**Definition 2.5**Let ${\{{B}_{i}\}}_{i=1}^{n}$ ($n\ge 2$) be pairwise disjoint open sets in

*X*. We say that ${\{{B}_{i}\}}_{i=1}^{n}$ has an intertwining property at a point $p\in {\bigcap}_{i=1}^{n}\partial {B}_{i}$, provided:

- (1)
*p*is inaccessible from ${\{{B}_{i}\}}_{i=1}^{n}$; - (2)
for each arc

*ς*in ${\{{B}_{i}\}}_{i=1}^{n}$ from*p*to a point $x\in {B}_{i}$ for some $i\in \{1,2,\dots ,n\}$, then $\varsigma \cap {B}_{j}=\mathrm{\varnothing}$ holds for every $j\in \{1,2,\dots ,n\}$.

**Remark 2.2** We note that from the definition above, beside *p*, the basins $B({A}_{1})$ and $B({A}_{2})$ approach to *p* alternately, meanwhile they become narrower and narrower. By the continuity of dependence on initial conditions, we can say that the basins $B({A}_{1})$ and $B({A}_{2})$ intertwine together beside *p*. In [5, 6, 14] and [15], the existence of a saddle point with its two branches of unstable manifold approaching different attractors plays an essential role in occurrence of intertwined basins of attraction. In the next section, we study the phenomenon of intertwining attractors of a new kind of dynamical system.

## 3 Main results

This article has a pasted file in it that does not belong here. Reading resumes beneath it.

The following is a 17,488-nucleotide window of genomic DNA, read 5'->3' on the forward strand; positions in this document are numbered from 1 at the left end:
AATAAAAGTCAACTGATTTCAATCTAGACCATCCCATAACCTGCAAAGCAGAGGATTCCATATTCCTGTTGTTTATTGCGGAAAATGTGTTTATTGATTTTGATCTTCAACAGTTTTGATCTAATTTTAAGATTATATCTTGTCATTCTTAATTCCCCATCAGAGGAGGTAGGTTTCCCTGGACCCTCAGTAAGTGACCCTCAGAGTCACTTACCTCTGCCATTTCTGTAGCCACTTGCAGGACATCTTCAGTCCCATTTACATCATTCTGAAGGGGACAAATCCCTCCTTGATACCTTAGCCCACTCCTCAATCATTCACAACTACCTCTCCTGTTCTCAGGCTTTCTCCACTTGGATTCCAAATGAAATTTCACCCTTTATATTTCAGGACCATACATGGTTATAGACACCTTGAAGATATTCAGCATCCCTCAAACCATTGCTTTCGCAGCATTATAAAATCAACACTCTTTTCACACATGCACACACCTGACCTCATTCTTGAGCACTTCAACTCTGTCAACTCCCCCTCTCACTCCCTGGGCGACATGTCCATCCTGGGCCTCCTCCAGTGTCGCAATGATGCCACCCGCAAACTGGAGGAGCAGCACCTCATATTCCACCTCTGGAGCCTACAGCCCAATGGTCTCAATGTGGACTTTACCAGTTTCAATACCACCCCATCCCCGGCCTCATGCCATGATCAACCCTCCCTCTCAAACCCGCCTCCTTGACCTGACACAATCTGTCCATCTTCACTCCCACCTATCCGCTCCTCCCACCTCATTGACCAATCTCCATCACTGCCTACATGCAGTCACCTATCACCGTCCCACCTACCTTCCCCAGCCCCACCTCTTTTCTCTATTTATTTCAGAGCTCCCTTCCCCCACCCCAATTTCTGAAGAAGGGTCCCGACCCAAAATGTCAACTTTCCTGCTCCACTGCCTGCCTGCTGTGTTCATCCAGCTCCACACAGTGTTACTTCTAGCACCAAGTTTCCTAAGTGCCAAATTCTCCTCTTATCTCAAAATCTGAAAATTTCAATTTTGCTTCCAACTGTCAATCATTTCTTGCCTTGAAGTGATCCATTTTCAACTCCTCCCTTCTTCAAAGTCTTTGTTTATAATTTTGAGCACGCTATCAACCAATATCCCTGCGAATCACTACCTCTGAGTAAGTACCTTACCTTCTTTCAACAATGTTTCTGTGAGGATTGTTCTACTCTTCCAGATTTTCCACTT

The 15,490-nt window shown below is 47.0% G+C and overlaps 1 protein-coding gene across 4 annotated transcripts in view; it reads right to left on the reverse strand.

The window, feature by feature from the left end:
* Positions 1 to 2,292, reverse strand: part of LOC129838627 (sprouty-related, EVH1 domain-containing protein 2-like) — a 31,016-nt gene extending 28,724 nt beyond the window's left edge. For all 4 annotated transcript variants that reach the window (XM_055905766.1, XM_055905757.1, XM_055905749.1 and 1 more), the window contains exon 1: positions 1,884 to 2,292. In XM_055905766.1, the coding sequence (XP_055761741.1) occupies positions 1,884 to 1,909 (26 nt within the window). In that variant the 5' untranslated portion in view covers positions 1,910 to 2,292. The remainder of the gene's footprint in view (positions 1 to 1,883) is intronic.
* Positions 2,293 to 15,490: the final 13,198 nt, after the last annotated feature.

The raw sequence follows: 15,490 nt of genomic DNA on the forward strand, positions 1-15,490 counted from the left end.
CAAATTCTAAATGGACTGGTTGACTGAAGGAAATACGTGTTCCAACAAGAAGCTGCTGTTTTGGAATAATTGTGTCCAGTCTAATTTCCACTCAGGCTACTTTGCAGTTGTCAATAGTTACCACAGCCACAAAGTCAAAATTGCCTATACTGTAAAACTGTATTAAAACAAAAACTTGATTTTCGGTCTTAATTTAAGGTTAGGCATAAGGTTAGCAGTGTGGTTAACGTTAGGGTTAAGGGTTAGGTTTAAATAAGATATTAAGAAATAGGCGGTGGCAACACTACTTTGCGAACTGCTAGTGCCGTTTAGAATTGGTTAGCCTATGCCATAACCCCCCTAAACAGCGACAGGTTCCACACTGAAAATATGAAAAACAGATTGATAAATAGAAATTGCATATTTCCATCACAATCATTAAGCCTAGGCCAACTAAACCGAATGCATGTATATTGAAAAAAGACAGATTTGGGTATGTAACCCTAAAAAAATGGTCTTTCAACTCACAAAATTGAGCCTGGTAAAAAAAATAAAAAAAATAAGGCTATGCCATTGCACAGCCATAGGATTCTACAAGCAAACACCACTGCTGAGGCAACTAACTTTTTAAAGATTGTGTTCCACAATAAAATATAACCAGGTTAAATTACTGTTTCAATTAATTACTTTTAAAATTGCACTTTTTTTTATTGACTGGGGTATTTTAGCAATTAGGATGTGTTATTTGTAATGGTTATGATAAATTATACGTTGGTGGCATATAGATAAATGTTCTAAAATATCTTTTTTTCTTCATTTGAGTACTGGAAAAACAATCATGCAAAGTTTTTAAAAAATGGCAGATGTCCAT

To be simpler, in this section, we consider that the flow *π* defined by system (2.1) has a near saddle point *O* and two attractors ${A}_{1}$ and ${A}_{2}$, where ${A}_{1}$ and ${A}_{2}$ need not be equilibria in system (2.1). Let $B({A}_{1})$ and $B({A}_{2})$ be respectively the basins of ${A}_{1}$ and ${A}_{2}$, ${A}_{1}\cap {A}_{2}=\mathrm{\varnothing}$. Denote by ${W}_{1}^{s}(O)$ and ${W}_{2}^{s}(O)$ the orbits whose negative limit sets also are the single point set $\{p\}$ besides the orbits whose positive limit sets also are the single point set $\{p\}$ and the set *O*, respectively. For example, in Figure 1, the orbits ${x}_{i}$ and ${y}_{i}$, $i=1,2$. Similarly, ${W}_{1}^{u}(O)$ and ${W}_{2}^{u}(O)$ respectively denote the orbits whose positive limit sets also are the single point set $\{p\}$ besides ${W}_{1}^{s}(O)$ and ${W}_{2}^{s}(O)$ and the set *O* such that the orbits *xt* and *yt* in Figure 1.